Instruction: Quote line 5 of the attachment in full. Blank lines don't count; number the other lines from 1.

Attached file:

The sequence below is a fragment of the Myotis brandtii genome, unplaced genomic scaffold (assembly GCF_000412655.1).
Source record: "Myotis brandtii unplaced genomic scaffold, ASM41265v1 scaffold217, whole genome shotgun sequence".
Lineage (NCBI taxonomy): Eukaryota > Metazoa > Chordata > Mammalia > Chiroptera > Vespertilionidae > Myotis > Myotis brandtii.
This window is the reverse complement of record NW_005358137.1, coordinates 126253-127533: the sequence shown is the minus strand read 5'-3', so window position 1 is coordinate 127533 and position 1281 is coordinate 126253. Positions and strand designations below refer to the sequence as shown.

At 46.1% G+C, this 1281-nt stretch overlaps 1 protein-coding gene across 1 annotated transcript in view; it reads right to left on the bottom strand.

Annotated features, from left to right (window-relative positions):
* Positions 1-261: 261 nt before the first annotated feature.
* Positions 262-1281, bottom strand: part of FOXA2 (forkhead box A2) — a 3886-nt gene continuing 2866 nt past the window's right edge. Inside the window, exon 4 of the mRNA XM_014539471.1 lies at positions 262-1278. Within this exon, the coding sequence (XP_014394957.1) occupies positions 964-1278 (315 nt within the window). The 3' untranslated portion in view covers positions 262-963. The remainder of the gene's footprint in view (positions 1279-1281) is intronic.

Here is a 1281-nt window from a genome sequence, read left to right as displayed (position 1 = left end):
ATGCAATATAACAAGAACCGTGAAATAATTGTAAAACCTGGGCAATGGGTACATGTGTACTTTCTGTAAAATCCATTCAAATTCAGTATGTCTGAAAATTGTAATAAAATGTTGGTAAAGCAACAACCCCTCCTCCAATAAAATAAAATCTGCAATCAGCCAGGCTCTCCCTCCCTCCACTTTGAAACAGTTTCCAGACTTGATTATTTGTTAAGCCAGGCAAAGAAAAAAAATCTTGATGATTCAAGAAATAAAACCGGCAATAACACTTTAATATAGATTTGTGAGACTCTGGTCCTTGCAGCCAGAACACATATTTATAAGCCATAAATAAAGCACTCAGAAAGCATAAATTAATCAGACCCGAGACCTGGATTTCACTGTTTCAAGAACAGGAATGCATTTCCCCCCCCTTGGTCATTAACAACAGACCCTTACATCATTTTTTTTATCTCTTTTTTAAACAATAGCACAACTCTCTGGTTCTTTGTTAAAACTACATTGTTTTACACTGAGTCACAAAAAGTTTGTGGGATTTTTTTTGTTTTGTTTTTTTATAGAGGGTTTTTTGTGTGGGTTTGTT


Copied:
At 46.1% G+C, this 1281-nt stretch overlaps 1 protein-coding gene across 1 annotated transcript in view; it reads right to left on the bottom strand.